What do you mean by congestion control algorithm?

When too many packets are present in the network it causes packet delay and loss of packet which degrades the performance of the system. This situation is called congestion.

The network layer and transport layer share the responsibility for handling congestions. One of the most effective ways to control congestion is trying to reduce the load that transport layer is placing on the network. To maintain this, network and transport layers have to work together.

With too much traffic, performance drops sharply.

Types of Congestion Control Algorithms

There are two types of Congestion control algorithms, which are explained below −

Leaky Bucket Algorithm

It mainly controls the total amount and the rate of the traffic sent to the network.

Step 1 − Let us imagine a bucket with a small hole at the bottom where the rate at which water is poured into the bucket is not constant and can vary but it leaks from the bucket at a constant rate.

Step 2 − So (up to water is present in the bucket), the rate at which the water leaks does not depend on the rate at which the water is input to the bucket.

Step 3 − If the bucket is full, additional water that enters into the bucket that spills over the sides and is lost.

Step 4 − Thus the same concept applied to packets in the network. Consider that data is coming from the source at variable speeds. Suppose that a source sends data at 10 Mbps for 4 seconds. Then there is no data for 3 seconds. The source again transmits data at a rate of 8 Mbps for 2 seconds. Thus, in a time span of 8 seconds, 68 Mb data has been transmitted.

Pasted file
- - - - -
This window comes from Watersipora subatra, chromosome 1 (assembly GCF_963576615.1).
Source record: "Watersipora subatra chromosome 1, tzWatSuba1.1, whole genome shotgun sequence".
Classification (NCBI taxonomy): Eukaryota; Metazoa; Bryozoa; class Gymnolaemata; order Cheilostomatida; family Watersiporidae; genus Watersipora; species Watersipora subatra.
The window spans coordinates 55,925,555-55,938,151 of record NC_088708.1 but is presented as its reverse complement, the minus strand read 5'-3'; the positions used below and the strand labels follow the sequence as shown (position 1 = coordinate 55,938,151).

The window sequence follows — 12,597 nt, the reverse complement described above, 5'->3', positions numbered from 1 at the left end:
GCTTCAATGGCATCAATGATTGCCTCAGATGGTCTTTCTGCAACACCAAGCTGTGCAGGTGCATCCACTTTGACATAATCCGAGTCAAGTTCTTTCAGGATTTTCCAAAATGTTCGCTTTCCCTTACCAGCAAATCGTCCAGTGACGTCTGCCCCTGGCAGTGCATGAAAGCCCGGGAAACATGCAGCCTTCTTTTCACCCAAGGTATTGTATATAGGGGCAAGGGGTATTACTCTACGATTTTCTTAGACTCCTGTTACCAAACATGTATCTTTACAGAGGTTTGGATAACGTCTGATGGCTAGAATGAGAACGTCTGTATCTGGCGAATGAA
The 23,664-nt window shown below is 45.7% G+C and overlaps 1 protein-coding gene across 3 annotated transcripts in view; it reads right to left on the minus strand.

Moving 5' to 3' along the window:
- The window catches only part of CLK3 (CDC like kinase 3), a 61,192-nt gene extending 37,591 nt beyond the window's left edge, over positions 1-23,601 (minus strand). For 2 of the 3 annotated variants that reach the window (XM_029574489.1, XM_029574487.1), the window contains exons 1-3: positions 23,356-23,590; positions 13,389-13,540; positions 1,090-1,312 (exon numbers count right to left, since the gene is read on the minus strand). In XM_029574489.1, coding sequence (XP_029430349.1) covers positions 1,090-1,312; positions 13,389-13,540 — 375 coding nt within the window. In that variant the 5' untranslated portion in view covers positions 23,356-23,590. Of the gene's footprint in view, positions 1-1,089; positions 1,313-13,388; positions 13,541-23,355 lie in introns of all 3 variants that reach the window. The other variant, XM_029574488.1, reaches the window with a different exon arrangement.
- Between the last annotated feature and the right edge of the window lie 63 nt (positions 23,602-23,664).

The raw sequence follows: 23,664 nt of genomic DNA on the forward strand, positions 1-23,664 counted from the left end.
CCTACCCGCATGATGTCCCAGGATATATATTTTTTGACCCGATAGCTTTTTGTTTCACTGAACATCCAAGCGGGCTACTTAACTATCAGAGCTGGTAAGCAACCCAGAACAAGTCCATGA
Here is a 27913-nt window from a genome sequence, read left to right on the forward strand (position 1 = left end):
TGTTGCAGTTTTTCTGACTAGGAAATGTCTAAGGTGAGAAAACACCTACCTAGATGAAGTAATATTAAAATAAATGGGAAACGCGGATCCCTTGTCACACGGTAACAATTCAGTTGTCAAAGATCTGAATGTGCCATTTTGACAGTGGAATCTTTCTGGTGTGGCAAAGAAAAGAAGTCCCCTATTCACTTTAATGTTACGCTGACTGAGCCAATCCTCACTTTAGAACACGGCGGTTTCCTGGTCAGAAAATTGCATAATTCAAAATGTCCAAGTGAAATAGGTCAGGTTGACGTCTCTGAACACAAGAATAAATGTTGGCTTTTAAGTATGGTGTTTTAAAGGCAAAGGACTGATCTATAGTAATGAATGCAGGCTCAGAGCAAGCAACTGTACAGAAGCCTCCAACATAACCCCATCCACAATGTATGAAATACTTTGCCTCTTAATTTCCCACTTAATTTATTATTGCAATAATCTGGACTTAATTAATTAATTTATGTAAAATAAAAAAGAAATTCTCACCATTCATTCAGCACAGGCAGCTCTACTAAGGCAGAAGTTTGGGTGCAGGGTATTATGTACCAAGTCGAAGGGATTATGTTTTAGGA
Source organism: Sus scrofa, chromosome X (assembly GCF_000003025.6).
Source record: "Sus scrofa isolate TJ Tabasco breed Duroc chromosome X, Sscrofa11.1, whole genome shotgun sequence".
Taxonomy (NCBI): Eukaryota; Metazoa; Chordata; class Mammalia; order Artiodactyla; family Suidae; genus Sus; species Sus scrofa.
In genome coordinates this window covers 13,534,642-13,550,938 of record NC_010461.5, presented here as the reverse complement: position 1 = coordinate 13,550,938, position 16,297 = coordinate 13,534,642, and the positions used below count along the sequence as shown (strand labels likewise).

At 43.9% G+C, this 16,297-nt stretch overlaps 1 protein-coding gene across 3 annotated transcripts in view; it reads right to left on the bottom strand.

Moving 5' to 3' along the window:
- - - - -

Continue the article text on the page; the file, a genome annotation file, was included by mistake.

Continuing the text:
That’s why a leaky bucket algorithm is used. The data flow would be 8 Mbps for 9 seconds. Thus, the constant flow is maintained.

Token bucket algorithm

Token bucket algorithms are used to overcome the problems that we are facing using leaky bucket algorithms. The leaky bucket algorithm’s main problem is that it cannot control burst data, as it only allows average rate i.e. constant rate of data flow and also it does not consider idle time of host.

Step 1 − For example, if the host was idle for 12 seconds and now it is willing to send data at a very high speed for another 12 seconds, the total data transmission will be divided into 24 seconds and average data rate will be maintained.

Step 2 − The host has no advantage of sitting idle for 12 seconds. Thus, we adopted a token bucket algorithm.

Step 3 − Hence, the token bucket algorithm is modification of leaky bucket in which leaky bucket contains tokens.

Step 4 − In this a token(s) are generated at every clock tick. For every packet to be transmitted, the system must remove token(s) from the bucket. Thus, the token bucket algorithm allows idle hosts to accumulate credit for the future in the form of tokens.

For example, if a system generates 10 tokens in one clock tick and the host is idle for 10 ticks. The bucket will contain 10, 00 tokens. Now, suppose the host wants to send burst data, it consumes all 10, 00 tokens at once for sending 10, 00 cells or bytes. Thus, the host can be able to send burst data as long as the bucket is not empty.

Updated on: 11-Sep-2021

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